Ecological and biological studies on Aedes cantans (Meig.) (Diptera: Culicidae) in southern England.

Published online
01 Jan 1977
Content type
Journal article
Journal title
Journal of Applied Ecology

Service, M. W.

Publication language
UK & England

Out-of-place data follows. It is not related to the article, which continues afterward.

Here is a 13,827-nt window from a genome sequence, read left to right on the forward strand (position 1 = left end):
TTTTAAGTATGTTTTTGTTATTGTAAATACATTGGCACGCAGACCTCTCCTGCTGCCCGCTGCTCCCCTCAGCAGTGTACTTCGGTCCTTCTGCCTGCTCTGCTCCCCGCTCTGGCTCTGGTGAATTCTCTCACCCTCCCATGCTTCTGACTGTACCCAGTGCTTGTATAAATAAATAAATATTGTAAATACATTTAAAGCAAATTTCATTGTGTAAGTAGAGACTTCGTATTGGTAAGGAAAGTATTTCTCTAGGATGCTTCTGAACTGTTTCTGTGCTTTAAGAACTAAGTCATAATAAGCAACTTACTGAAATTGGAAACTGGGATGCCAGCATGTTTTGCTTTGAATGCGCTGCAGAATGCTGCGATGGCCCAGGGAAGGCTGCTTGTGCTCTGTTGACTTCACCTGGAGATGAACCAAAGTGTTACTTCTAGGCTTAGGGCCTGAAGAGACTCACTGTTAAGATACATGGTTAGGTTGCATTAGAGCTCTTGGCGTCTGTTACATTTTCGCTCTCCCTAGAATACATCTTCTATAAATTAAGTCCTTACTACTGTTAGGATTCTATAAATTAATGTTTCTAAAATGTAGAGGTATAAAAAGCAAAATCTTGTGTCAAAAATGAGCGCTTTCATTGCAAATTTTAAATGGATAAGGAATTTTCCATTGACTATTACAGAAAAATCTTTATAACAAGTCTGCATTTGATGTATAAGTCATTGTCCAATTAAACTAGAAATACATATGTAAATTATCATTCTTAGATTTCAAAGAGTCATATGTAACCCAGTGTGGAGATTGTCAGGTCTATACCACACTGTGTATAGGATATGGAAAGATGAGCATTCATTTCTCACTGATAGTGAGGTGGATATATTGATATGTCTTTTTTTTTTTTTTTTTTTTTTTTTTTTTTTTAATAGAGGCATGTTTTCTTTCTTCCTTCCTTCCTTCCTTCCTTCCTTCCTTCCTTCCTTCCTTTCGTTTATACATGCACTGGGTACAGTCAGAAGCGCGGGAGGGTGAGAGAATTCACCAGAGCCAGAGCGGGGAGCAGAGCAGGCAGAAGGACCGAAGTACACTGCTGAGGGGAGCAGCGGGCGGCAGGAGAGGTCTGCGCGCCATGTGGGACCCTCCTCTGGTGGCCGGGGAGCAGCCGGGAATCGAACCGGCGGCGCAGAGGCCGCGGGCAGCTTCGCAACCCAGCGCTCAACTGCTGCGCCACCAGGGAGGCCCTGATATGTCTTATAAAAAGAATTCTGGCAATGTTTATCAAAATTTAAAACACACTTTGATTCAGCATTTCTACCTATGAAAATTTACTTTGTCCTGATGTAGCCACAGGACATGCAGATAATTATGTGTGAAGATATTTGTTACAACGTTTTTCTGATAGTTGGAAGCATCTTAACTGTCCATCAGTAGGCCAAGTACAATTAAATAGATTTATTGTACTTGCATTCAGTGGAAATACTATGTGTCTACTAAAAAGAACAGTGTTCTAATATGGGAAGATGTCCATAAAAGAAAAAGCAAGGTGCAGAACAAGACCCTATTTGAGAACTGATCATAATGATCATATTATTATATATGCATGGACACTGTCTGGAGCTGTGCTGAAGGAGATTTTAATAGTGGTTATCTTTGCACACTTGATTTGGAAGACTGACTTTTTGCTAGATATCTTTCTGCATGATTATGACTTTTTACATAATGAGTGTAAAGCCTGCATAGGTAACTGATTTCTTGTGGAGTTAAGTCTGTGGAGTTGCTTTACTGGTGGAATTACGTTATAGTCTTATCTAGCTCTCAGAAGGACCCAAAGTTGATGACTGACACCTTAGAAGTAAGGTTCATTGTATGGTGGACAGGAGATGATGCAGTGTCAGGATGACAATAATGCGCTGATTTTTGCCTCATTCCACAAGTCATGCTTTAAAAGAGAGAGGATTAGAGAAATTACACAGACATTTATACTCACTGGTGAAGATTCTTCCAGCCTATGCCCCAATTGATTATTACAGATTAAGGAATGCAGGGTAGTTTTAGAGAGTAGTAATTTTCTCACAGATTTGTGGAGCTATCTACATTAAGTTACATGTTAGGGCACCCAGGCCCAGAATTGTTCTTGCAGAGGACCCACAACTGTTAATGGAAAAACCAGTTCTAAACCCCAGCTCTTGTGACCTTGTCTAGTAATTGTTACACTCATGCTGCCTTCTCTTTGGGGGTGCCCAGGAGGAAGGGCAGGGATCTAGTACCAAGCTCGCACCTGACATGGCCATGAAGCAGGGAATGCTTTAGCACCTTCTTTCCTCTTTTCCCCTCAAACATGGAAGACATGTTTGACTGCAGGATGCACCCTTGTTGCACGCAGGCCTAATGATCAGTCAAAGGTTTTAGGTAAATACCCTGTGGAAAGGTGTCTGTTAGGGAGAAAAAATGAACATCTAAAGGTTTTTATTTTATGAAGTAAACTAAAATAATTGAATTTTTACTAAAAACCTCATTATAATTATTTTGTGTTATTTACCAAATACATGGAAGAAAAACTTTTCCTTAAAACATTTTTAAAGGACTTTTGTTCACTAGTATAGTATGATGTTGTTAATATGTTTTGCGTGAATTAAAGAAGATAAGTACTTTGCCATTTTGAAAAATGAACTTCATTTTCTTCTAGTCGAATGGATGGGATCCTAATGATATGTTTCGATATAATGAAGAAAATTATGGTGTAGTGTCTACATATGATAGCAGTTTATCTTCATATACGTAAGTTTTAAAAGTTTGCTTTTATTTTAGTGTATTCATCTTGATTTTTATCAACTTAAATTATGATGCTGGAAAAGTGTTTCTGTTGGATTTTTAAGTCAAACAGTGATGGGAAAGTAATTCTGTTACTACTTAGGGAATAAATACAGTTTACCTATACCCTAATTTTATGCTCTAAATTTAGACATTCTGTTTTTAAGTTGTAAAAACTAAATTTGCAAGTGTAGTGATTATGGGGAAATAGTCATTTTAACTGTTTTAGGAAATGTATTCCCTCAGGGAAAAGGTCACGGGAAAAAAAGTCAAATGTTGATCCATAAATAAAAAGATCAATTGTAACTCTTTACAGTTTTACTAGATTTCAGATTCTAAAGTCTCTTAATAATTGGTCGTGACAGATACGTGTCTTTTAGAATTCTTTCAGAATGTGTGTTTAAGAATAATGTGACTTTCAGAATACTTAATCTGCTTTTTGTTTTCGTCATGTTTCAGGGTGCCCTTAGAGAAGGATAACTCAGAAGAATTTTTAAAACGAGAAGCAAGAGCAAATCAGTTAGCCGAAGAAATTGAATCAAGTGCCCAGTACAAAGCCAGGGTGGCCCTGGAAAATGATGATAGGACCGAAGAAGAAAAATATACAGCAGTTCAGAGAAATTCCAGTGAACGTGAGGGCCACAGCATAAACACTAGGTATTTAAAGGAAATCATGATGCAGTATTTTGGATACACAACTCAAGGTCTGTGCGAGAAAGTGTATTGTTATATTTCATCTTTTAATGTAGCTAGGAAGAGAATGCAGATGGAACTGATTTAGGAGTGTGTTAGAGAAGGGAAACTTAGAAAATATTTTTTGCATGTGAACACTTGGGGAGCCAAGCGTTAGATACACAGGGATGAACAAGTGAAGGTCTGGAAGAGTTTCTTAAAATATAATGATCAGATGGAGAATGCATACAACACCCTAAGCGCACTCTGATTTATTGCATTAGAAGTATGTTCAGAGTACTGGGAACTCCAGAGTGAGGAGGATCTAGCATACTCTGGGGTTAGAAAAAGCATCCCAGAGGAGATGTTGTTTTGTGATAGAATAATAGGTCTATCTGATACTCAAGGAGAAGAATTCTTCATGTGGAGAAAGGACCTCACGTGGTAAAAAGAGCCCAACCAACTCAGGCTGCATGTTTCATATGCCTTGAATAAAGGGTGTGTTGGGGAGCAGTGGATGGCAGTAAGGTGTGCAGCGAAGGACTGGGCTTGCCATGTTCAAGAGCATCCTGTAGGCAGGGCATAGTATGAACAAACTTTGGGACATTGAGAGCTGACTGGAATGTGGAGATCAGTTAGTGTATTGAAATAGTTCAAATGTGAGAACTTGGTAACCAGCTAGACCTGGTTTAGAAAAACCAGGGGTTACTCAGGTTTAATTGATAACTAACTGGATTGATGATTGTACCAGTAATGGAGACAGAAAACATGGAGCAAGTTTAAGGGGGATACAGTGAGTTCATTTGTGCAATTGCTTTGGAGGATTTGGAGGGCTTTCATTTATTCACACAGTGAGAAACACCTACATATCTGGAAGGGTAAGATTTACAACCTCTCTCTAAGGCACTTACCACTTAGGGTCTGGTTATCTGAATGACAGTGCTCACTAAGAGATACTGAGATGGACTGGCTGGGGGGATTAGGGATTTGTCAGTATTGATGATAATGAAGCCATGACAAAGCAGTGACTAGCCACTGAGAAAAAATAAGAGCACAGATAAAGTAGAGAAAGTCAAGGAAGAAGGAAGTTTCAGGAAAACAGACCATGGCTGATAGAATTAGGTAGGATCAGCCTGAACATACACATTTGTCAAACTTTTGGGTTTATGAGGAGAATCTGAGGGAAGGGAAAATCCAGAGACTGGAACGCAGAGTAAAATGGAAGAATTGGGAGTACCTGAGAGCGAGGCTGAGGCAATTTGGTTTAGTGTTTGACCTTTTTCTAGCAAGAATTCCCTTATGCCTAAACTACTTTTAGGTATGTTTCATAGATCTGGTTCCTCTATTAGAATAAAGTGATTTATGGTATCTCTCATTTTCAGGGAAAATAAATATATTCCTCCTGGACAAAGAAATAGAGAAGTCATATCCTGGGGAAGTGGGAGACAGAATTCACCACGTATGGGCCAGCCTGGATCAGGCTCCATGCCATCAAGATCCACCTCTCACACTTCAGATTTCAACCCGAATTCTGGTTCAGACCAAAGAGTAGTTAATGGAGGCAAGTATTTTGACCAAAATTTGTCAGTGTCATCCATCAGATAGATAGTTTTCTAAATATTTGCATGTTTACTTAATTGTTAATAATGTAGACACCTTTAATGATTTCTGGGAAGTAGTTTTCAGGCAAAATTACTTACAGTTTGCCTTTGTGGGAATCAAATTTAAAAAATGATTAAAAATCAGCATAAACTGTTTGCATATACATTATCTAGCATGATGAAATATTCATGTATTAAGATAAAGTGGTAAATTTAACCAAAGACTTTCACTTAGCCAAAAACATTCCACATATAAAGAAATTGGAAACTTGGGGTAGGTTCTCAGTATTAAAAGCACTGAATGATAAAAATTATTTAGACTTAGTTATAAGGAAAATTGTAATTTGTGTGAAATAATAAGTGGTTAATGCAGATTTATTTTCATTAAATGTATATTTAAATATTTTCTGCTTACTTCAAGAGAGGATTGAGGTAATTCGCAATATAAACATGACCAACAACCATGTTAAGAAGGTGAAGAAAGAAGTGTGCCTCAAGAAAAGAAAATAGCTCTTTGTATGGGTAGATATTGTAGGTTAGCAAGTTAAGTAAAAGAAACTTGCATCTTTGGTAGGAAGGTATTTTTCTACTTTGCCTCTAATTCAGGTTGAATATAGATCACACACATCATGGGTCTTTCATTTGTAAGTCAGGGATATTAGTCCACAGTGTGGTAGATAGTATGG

Laboratory and field studies were carried out for 6 years on the ecology of Aedes cantans (Mg.) in southern England. Females oviposited in the leaf litter of shaded temporary woodland pools in June-September, and the eggs remained until the beginning of January in obligatory diapause that was probably initiated by reduced temperature and day-length. The larvae hatched in January and pupated in late April or early May. Comparison of numbers of viable eggs in leaf-litter samples in December with catches in emergence traps in April-May showed that about 95% mortality of overwintering immature stages occurred. Larval mortality rates decreased progressively with each successive instar. Coelomomyces fungi, an iridescent virus, mermithid nematodes, predacious dytiscid larvae and predacious flies caused some mortality of A. cantans, but the main mortality factor could not be found.In populations sampled by sweep-net, suction traps and human bait, the age-structure, seasonal abundance and incidence of sugar- and blood-feeding by females were studied; from this it was found that nulliparous females fed at first on sugary secretions and did not take a blood-meal until about 3 weeks after emergence and that some remained nulliparous after 8 weeks. Unfed nulliparous females had ovaries in stage II, and some required 2 blood-meals for complete ovarian development. Biting occurred mainly just after sunset, reached a peak in July and extended from June to September.In laboratory populations of A. cantans fed on rabbits, the times required for digestion of a blood-meal at different temperatures were determined. Fecundity declined with decreasing adult size or with the number of ovipositions by each female. Blood was usually digested after 8-9 days, after which about 32 eggs were laid. Some 15 days were required for embryonic development, after which the eggs remained viable for months or years if the relative humidity was at least 85%. The effect of continuous or repeated soaking on the hatching pattern of the eggs, and the effect of temperature on the duration of larval instars, was also investigated.<new para>ADDITIONAL ABSTRACT:<new para>Ecological studies in southern England identified mermithid nematodes as one of several factors responsible for larvel mortality of Aedes cantans.

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